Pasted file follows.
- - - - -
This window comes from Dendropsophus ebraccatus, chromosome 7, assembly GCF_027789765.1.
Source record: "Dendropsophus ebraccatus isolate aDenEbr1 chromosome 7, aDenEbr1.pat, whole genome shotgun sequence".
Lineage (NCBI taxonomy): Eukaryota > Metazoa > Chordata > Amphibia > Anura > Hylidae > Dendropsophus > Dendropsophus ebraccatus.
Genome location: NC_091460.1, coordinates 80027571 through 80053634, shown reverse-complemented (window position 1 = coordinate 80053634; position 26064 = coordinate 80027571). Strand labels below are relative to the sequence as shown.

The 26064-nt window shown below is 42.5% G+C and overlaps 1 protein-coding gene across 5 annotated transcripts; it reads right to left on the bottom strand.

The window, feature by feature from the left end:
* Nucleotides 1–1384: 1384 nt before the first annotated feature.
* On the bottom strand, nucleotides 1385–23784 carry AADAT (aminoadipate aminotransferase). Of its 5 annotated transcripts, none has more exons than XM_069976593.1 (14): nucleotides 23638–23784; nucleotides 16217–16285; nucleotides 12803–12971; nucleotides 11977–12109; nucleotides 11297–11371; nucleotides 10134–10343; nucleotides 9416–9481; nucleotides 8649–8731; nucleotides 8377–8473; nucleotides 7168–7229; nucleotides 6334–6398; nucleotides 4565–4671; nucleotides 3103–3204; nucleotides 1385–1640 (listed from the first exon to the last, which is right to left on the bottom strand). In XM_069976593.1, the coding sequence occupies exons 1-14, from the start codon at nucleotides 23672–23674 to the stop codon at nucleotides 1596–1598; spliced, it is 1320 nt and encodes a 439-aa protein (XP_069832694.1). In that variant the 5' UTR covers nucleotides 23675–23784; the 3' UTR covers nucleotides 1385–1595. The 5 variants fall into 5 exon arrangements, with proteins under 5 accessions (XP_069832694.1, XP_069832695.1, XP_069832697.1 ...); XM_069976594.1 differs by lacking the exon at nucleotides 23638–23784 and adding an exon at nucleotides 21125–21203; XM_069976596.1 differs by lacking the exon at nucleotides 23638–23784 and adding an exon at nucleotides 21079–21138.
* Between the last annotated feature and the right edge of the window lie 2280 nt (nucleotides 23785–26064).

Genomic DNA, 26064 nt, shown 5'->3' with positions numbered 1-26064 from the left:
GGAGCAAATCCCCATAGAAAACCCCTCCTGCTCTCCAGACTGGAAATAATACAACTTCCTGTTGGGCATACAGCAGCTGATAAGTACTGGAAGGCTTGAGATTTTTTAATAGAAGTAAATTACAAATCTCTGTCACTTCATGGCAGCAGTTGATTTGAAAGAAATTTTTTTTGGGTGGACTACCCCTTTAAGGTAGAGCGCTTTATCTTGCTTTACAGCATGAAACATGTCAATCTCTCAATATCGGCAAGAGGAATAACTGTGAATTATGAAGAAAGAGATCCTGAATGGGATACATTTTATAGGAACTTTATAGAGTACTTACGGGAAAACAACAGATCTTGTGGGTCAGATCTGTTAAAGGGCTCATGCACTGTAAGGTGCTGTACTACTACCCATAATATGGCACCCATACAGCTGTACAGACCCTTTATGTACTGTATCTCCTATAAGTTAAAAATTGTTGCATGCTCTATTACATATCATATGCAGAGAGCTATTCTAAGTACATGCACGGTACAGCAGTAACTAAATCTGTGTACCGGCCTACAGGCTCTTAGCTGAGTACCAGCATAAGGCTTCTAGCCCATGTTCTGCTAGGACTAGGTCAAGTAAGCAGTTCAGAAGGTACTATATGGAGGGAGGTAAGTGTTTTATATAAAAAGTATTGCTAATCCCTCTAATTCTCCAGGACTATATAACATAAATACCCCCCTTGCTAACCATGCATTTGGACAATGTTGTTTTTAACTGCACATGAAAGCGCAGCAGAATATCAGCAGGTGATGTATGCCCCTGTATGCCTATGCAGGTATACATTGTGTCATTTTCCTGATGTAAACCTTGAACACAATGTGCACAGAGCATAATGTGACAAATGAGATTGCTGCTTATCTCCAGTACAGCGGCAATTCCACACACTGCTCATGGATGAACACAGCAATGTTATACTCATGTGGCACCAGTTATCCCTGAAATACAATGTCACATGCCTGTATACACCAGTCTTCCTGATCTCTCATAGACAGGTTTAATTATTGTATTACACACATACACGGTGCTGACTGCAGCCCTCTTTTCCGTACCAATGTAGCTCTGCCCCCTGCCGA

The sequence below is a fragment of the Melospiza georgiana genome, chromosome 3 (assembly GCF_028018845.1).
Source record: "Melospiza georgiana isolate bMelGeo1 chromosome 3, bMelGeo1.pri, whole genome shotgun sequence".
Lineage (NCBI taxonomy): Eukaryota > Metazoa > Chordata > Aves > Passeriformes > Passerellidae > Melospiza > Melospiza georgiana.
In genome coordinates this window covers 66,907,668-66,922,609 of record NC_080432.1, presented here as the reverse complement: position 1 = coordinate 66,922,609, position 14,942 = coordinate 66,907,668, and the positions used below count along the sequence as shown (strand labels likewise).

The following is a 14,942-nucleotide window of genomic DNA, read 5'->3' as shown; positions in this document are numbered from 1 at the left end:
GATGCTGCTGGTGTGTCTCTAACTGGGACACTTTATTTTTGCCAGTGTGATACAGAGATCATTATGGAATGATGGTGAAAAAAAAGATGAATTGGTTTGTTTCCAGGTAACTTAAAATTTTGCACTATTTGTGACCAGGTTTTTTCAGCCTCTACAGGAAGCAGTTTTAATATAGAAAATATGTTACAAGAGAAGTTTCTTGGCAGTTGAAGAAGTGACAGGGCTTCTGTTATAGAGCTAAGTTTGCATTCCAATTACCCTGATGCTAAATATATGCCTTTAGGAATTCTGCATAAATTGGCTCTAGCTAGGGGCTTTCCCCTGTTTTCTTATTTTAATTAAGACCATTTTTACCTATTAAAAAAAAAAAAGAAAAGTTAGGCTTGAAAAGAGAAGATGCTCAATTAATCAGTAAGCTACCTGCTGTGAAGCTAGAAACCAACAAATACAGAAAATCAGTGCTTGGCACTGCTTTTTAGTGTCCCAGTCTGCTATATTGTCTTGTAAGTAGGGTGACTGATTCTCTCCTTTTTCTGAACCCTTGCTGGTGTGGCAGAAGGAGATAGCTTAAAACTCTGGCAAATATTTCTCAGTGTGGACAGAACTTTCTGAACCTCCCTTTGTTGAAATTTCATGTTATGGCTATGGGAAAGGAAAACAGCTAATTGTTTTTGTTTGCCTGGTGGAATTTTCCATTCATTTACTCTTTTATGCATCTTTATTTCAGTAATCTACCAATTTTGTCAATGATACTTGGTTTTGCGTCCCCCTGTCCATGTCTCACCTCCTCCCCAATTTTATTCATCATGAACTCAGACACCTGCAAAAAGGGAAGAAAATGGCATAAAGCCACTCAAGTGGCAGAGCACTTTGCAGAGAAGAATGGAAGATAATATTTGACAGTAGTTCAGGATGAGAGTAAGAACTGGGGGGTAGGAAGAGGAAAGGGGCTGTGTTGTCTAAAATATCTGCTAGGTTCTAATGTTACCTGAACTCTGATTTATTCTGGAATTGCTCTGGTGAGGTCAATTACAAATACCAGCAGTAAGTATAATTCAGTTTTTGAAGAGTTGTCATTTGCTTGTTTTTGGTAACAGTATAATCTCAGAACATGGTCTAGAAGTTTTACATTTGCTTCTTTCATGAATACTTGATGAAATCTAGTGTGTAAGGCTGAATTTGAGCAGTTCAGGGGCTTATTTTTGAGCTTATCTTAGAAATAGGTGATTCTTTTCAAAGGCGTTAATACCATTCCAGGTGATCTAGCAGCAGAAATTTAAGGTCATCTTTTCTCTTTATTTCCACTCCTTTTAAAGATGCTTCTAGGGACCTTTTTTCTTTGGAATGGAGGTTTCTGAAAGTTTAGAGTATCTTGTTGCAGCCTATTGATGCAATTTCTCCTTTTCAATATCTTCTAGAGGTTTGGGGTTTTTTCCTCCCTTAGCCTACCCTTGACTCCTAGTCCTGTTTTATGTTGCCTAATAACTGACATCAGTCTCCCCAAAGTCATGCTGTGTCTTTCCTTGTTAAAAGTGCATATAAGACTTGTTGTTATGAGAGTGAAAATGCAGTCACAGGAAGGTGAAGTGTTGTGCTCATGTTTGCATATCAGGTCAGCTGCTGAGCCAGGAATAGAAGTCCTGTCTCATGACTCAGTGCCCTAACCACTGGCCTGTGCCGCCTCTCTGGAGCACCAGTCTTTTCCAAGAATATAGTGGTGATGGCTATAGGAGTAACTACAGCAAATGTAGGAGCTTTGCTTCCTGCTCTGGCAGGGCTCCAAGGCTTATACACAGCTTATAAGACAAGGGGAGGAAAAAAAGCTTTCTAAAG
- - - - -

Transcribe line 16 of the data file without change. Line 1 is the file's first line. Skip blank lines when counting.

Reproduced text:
The following is a 14,942-nucleotide window of genomic DNA, read 5'->3' as shown; positions in this document are numbered from 1 at the left end: